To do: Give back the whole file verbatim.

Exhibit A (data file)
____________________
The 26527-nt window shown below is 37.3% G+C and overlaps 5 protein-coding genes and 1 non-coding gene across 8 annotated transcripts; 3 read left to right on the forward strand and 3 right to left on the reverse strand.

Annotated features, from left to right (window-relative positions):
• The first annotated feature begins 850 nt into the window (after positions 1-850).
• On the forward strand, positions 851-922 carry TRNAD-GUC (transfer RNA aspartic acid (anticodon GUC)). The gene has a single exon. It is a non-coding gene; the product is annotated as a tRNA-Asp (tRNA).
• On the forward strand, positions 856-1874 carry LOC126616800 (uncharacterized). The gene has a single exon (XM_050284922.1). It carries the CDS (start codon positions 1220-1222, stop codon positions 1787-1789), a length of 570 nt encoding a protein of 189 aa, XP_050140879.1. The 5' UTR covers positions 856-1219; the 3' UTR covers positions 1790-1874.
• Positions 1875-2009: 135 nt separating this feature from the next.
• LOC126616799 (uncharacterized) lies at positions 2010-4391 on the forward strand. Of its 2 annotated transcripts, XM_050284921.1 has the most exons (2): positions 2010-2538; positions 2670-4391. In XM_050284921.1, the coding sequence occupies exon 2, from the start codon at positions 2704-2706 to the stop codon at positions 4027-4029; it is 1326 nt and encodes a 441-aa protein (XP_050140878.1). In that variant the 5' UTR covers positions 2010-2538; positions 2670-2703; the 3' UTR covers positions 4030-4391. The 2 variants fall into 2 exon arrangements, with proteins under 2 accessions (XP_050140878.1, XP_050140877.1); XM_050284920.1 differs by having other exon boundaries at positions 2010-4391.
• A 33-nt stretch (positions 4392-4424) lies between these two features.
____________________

The 26527-nt window shown below is 37.3% G+C and overlaps 5 protein-coding genes and 1 non-coding gene across 8 annotated transcripts; 3 read left to right on the forward strand and 3 right to left on the reverse strand.

Annotated features, from left to right (window-relative positions):
• The first annotated feature begins 850 nt into the window (after positions 1-850).
• On the forward strand, positions 851-922 carry TRNAD-GUC (transfer RNA aspartic acid (anticodon GUC)). The gene has a single exon. It is a non-coding gene; the product is annotated as a tRNA-Asp (tRNA).
• On the forward strand, positions 856-1874 carry LOC126616800 (uncharacterized). The gene has a single exon (XM_050284922.1). It carries the CDS (start codon positions 1220-1222, stop codon positions 1787-1789), a length of 570 nt encoding a protein of 189 aa, XP_050140879.1. The 5' UTR covers positions 856-1219; the 3' UTR covers positions 1790-1874.
• Positions 1875-2009: 135 nt separating this feature from the next.
• LOC126616799 (uncharacterized) lies at positions 2010-4391 on the forward strand. Of its 2 annotated transcripts, XM_050284921.1 has the most exons (2): positions 2010-2538; positions 2670-4391. In XM_050284921.1, the coding sequence occupies exon 2, from the start codon at positions 2704-2706 to the stop codon at positions 4027-4029; it is 1326 nt and encodes a 441-aa protein (XP_050140878.1). In that variant the 5' UTR covers positions 2010-2538; positions 2670-2703; the 3' UTR covers positions 4030-4391. The 2 variants fall into 2 exon arrangements, with proteins under 2 accessions (XP_050140878.1, XP_050140877.1); XM_050284920.1 differs by having other exon boundaries at positions 2010-4391.
• A 33-nt stretch (positions 4392-4424) lies between these two features.